• There’s a farm in Sweden that produces moose cheese. It houses three lactating moose that will give up about two litres of milk at a session (a dairy cow produces about 25 litres a day). The farm produces about 300 kilos of moose cheese a year and it sells for about $1,000 a kilo ($455 a pound). There are an estimated 850,000 moose in Canada but nobody makes moose cheese. However, Canada’s moose are all wild and it’s not advisable to go into the bush with a bucket to start milking one. Moose can be quite bad-tempered if disturbed in their natural habitat.
There’s a farm in Sweden that produces moose cheese.

There’s a farm in Sweden that produces moose cheese.

  • Everybody who eats cheese knows it’s addictive, now we’ve got science to back that up. A study published by the U.S. National Library of Medicine notes that casein, a protein found in cheese, causes opiates called casomorphins be released during digestion. Dietitian Cameron Wells says “[Casomorphins] really play with the dopamine receptors and trigger that addictive element.” Yep, cheese is the crack of the dining table.
  • Most of us know this but that horrible goo called Cheez Whiz has no cheese in it. It is not addictive.
  • Time magazine tells us that “According to the U.S.D.A., Americans eat over 30 pounds of cheese a year. 11.5 pounds of that is mozzarella, which has beaten out cheddar (9.6 pounds) for the second year in a row.” That’s because mozzarella is sprinkled on millions of pizzas a day, sometimes liberally, sometimes sparingly. Pizza Hut alone goes through 300 million pounds of mozzarella a year.
According to Time magazine, Americans eat over 30 pounds of cheese a year.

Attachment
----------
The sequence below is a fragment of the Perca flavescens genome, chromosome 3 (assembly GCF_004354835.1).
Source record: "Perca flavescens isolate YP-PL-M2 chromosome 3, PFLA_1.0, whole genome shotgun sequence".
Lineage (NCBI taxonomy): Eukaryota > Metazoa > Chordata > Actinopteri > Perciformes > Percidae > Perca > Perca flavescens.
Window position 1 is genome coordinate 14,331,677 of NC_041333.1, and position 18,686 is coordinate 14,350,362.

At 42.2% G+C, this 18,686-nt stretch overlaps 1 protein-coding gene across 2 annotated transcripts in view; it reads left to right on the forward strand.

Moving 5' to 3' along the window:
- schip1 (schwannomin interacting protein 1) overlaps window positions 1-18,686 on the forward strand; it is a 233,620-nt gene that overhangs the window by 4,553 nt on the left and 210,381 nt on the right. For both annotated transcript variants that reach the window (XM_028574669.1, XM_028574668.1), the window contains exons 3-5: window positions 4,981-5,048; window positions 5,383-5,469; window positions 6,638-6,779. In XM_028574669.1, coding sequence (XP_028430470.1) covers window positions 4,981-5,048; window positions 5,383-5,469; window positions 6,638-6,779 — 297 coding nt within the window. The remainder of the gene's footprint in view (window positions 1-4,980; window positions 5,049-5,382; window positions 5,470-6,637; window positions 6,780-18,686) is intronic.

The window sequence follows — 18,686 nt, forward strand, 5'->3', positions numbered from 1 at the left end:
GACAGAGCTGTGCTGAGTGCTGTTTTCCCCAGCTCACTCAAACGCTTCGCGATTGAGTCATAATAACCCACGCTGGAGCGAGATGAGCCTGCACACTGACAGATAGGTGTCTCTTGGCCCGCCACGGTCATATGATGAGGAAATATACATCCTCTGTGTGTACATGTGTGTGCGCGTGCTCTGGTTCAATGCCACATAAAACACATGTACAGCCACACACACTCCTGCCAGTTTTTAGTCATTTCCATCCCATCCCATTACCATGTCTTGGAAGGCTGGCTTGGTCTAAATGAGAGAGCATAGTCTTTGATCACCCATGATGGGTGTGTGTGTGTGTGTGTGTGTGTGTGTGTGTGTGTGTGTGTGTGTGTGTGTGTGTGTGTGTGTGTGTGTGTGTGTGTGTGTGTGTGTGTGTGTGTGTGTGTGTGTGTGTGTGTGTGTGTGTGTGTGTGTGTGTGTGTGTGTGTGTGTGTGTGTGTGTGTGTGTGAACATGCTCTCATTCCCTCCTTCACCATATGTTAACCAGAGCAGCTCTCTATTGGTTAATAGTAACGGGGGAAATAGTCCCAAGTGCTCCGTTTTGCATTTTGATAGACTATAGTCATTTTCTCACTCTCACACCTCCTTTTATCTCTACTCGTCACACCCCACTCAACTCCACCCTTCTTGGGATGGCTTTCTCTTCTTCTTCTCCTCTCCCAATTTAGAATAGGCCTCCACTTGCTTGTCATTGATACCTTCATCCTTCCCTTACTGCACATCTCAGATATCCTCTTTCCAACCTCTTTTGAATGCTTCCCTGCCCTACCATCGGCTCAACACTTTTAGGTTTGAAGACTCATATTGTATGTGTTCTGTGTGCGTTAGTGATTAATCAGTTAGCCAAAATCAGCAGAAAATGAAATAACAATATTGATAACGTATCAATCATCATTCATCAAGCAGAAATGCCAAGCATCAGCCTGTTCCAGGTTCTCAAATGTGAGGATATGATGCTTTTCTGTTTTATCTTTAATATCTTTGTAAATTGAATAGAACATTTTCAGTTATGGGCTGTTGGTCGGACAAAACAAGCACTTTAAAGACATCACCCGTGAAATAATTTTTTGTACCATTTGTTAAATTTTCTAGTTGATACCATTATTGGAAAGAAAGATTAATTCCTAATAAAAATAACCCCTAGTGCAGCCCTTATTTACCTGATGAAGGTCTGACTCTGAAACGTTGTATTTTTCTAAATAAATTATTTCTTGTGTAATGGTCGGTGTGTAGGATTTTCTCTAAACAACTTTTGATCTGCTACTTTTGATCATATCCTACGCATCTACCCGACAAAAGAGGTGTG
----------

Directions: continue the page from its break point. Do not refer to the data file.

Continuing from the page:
According to Time magazine, Americans eat over 30 pounds of cheese a year.

Bonus Factoids

  • Kyle Chayka writes disdainfully in Time about bags of pre-grated cheese that are “fibrous strings of dairy-like substance that come dusted with preservatives are literally the devil. They make foodies cry. No one should ever be forgiven for buying them, and don’t even ask about Kraft’s green cylinders of atomized Parmesan dust.” Could this have been the genesis of the campaign during the 2016 U.S. election to ban shredded cheese so as to “Make America Grate Again?”
  • At 888 pages, you’d think The Oxford Cheese Companion (Oxford University Press, 2016) says everything there is to be said about cheese. You’d be wrong to think that. Of the world’s approximately 1,400 varieties of cheese, this tome covers just 244 of them.
  • G.K. Chesterton once remarked that “Poets have hitherto been mysteriously silent on the subject of cheese.” Sir Arthur Conan Doyle begs to differ by writing:

The cheese-mites asked how the cheese got there,
And warmly debated the matter;
The Orthodox said that it came from the air,
And the Heretics said from the platter.
They argued it long and they argued it strong,
And I hear they are arguing now;
But of all the choice spirits who lived in the cheese,
Not one of them thought of a cow.

  • The creamery making Wensleydale cheese was close to bankruptcy when the claymation series Wallace and Gromit hit the airwaves in Britain in 1989. The favourite cheese of the two characters was Yorkshire’s Wensleydale. Sales took off and the creamery survived.


This content is accurate and true to the best of the author’s knowledge and is not meant to substitute for formal and individualized advice from a qualified professional.

© 2017 Rupert Taylor